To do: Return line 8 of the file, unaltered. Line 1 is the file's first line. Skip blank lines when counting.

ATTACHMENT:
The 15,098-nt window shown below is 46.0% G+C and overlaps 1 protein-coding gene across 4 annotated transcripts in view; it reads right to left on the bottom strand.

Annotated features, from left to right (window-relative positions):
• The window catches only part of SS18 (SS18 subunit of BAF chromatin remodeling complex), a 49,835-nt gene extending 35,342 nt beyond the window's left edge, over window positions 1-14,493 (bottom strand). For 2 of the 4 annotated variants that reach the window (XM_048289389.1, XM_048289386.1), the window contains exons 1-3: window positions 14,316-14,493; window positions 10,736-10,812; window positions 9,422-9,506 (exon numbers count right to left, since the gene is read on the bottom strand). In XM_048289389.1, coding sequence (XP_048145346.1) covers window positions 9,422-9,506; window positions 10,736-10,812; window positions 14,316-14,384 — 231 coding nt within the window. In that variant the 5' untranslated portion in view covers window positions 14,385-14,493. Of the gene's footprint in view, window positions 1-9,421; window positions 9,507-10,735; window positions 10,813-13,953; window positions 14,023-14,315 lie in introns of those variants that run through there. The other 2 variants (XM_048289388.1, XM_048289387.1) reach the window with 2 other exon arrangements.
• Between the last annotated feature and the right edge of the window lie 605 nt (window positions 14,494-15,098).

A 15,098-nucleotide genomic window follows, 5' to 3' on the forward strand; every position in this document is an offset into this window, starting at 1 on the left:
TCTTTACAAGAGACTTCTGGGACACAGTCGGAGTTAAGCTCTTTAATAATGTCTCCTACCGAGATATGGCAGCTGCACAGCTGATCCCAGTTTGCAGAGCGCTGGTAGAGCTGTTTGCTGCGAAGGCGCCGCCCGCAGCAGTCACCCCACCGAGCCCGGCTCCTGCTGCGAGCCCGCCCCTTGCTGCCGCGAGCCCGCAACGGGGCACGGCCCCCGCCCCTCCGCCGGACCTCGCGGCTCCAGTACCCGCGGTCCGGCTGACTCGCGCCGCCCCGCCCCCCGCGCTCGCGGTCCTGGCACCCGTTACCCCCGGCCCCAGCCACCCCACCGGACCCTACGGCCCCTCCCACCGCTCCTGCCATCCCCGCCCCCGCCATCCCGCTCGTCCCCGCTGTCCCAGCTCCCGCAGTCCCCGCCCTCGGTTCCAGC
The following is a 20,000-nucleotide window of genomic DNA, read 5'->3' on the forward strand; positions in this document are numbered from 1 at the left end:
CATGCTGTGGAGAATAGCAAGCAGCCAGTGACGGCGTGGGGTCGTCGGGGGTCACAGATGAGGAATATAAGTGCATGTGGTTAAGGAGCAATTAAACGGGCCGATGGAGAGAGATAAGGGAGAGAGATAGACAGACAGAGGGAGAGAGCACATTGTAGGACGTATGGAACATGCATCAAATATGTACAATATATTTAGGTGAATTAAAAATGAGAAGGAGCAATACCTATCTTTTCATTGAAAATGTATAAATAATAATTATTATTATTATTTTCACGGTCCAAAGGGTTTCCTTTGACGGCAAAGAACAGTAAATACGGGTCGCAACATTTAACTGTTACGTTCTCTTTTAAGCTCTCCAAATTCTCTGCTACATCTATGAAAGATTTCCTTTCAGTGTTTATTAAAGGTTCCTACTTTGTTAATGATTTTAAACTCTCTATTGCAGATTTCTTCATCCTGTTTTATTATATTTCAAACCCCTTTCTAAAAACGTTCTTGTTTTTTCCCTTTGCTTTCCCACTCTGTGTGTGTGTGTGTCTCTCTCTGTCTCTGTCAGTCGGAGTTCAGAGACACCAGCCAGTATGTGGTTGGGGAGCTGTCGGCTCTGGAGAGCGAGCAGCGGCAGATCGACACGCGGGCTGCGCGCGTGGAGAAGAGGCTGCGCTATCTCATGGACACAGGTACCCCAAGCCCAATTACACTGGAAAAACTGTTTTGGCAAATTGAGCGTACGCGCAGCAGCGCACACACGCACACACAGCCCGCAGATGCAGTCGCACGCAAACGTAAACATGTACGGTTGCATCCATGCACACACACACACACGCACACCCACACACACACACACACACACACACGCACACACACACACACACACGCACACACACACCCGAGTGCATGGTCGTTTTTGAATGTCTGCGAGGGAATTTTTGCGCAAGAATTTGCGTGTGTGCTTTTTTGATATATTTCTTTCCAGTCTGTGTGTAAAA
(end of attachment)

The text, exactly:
CATGCTGTGGAGAATAGCAAGCAGCCAGTGACGGCGTGGGGTCGTCGGGGGTCACAGATGAGGAATATAAGTGCATGTGGTTAAGGAGCAATTAAACGGGCCGATGGAGAGAGATAAGGGAGAGAGATAGACAGACAGAGGGAGAGAGCACATTGTAGGACGTATGGAACATGCATCAAATATGTACAATATATTTAGGTGAATTAAAAATGAGAAGGAGCAATACCTATCTTTTCATTGAAAATGTATAAATAATAATTATTATTATTATTTTCACGGTCCAAAGGGTTTCCTTTGACGGCAAAGAACAGTAAATACGGGTCGCAACATTTAACTGTTACGTTCTCTTTTAAGCTCTCCAAATTCTCTGCTACATCTATGAAAGATTTCCTTTCAGTGTTTATTAAAGGTTCCTACTTTGTTAATGATTTTAAACTCTCTATTGCAGATTTCTTCATCCTGTTTTATTATATTTCAAACCCCTTTCTAAAAACGTTCTTGTTTTTTCCCTTTGCTTTCCCACTCTGTGTGTGTGTGTGTCTCTCTCTGTCTCTGTCAGTCGGAGTTCAGAGACACCAGCCAGTATGTGGTTGGGGAGCTGTCGGCTCTGGAGAGCGAGCAGCGGCAGATCGACACGCGGGCTGCGCGCGTGGAGAAGAGGCTGCGCTATCTCATGGACACAGGTACCCCAAGCCCAATTACACTGGAAAAACTGTTTTGGCAAATTGAGCGTACGCGCAGCAGCGCACACACGCACACACAGCCCGCAGATGCAGTCGCACGCAAACGTAAACATGTACGGTTGCATCCATGCACACACACACACACGCACACCCACACACACACACACACACACACACGCACACACACACACACACACGCACACACACACCCGAGTGCATGGTCGTTTTTGAATGTCTGCGAGGGAATTTTTGCGCAAGAATTTGCGTGTGTGCTTTTTTGATATATTTCTTTCCAGTCTGTGTGTAAAA